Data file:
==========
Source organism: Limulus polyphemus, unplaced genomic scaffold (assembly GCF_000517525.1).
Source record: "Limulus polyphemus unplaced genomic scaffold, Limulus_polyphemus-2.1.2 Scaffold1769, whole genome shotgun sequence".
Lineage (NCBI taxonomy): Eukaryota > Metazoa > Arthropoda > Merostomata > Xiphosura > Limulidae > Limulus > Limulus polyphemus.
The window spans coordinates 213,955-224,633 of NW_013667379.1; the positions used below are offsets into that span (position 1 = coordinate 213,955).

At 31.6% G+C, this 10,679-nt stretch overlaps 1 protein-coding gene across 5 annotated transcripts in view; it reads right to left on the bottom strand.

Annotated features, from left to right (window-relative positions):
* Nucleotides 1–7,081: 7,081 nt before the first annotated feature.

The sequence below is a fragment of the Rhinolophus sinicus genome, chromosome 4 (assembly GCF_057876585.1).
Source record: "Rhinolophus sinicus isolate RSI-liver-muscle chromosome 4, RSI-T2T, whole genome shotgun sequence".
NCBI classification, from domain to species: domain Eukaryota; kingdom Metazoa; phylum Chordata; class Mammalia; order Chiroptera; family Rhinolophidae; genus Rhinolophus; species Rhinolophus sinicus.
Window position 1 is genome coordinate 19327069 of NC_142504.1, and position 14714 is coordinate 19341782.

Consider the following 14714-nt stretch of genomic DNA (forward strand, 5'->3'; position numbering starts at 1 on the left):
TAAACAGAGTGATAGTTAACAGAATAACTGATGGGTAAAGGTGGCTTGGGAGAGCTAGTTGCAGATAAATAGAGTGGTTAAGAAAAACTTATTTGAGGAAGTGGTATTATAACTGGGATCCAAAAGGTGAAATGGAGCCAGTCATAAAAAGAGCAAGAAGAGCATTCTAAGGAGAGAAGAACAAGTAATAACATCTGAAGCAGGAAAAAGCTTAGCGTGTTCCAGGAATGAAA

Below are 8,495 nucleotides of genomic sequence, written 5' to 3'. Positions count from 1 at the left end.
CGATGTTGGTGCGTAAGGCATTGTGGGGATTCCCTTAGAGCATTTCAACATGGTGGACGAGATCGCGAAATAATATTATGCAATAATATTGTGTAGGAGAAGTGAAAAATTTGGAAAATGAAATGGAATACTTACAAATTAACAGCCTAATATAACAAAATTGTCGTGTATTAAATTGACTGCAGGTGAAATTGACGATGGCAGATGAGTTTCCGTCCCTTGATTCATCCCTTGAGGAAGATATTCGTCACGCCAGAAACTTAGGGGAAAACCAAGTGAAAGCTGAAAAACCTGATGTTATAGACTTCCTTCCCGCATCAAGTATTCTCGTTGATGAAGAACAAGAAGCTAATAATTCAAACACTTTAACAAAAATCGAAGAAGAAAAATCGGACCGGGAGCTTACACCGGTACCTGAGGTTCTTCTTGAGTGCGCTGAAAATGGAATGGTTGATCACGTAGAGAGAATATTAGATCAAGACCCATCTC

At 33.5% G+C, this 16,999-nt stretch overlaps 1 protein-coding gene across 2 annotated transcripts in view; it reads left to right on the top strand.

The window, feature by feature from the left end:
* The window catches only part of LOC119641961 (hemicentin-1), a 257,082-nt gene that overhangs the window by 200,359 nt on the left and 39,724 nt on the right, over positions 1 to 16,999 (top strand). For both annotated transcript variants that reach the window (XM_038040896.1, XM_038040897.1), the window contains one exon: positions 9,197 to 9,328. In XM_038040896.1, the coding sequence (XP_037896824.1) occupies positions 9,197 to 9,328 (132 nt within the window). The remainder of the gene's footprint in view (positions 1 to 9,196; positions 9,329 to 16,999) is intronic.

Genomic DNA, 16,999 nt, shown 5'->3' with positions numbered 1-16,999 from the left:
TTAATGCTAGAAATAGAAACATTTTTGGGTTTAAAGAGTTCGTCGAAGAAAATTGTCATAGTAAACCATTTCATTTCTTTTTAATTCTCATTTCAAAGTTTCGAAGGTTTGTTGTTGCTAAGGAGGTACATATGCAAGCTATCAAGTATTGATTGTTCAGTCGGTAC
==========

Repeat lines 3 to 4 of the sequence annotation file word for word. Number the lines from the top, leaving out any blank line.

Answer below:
Lineage (NCBI taxonomy): Eukaryota > Metazoa > Arthropoda > Merostomata > Xiphosura > Limulidae > Limulus > Limulus polyphemus.
The window spans coordinates 213,955-224,633 of NW_013667379.1; the positions used below are offsets into that span (position 1 = coordinate 213,955).